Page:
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Early thoughts
by Anders Dinsen ... August 08, 2008, 04:37:20 pm
The carburettors is a matched pair of 40 DCOE 31's. The 40 designates the size of the bore (40 mm) and the 31 is a type number. The Weber DCOE carburettor is a legendary piece of mechanics with roots in the sand cast DCO carburettors which Eduardo Weber developed in the early 50's. The E means that the body is die cast, but otherwise they are very similar to the DCO's.

The 40 DCOE 31 was used on the Lotus Cortina in the 1960's, and my carbs could be from one of them, but could also come from another car. I don't know how old they are.

They were bought by Matra-Hans from Simon more than 10 years ago along with a reproduced S-manifold, the necessary extension to the thermostat housing, a pair of K&N pancake filters, and ready jetted for an S-cam. Carbs were used, K&N filters seem used too (but the filter elements look new), and the manifold is new. They were probably more or less ready to be fitted to the car. Hans never used them, though, and since he is down another road now (turbo!), he offered them to me ans I took them over from him in mid July, with no specific plan as to when or how to fit them.

There's a special atmosphere surrounding a pair of sidedraughts like this, and it comes from the racing heritage they have. They were more or less the ultimate setup on race cars through the late 60's and well up into 80's. They are rugged, easy to maintain, and jets and venturis can be easily changed on-track with the carbs still on the car.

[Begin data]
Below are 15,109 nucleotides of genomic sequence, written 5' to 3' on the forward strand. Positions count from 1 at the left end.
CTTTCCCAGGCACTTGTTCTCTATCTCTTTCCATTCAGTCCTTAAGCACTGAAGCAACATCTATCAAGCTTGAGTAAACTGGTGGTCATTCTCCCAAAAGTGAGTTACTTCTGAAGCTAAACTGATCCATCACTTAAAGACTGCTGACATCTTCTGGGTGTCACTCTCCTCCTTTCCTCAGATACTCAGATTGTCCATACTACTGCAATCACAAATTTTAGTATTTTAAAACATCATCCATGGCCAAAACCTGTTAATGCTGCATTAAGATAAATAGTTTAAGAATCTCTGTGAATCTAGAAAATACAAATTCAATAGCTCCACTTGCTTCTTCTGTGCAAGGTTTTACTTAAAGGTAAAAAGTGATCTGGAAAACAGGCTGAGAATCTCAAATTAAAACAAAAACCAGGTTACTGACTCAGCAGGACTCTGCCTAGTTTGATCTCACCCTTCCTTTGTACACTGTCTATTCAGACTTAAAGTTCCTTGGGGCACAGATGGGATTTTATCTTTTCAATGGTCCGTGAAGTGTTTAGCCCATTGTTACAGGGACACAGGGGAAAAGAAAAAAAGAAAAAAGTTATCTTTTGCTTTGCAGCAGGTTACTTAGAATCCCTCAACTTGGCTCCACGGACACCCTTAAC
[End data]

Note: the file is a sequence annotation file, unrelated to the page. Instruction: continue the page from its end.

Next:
This is the configuration they have:

Venturi: 36 mm
Aux: 5
Idle jet: 45F8
Main jet: 150
Emulsion tube: F9
Air corrector: 180
Acceleration jet: 35

Since the above photo was taken, I have sold the Magard linkage to a Cortina owner in Norway, who wanted something that looked original on his car, and has ordered a new Weber linkage and two sets of gaskets. I have also repaired the starting mechanisms (one had a lug broken off), and I've had both carburettors more or less dismantled and checked. They look good and just need the new set of gaskets.

Test fitting the carbs. The water channel extension is necessary to clear the thermostat housing from the carbs.

The first progression hole of the 40 DCOE 31 is located very far ahead being uncovered as soon as the throttle plate starts moving. Idle is therefore more or less unadjustable by the idle speed screw on the side of the carb as moving the throttle plate by just a little bit will uncover this hole and make the mixture far too rich. Instead there's a 1 mm hole drilled in the throttle plates. If the idle speed is not high enough, these will have to be drilled out to 1.5 mm.

I have more photos on my own gallery, here:

3 Comments | Write Comment
Re: Early thoughts
by Spyros ... August 10, 2008, 06:05:10 pm
Old project, see here
Yes, I know, it's in French. Sorry for that.

I'm currently with 2 half cooked engines,
One with injection, to which I'm thinking to add something to the exhaust ...

And the second with a pair of Dellorto... Read More
Re: Early thoughts
by Anders Dinsen ... August 10, 2008, 01:01:19 pm
Sure, Spyros - I'll PM you when I have taken some pic's of the extension. This is a standard feature of the Murena S, BTW.
Golf 16V adapted to what? I hope you'll tell us more in your blog Cheesy
Re: Early thoughts
by Spyros ... August 10, 2008, 12:19:22 pm
I see that on this engine, you have a separated manifold for the thermostat.
I'll need to build something like that for my golf 16V adaptations on the Simca engine.
Is it possibe to have more pictures of the details ?


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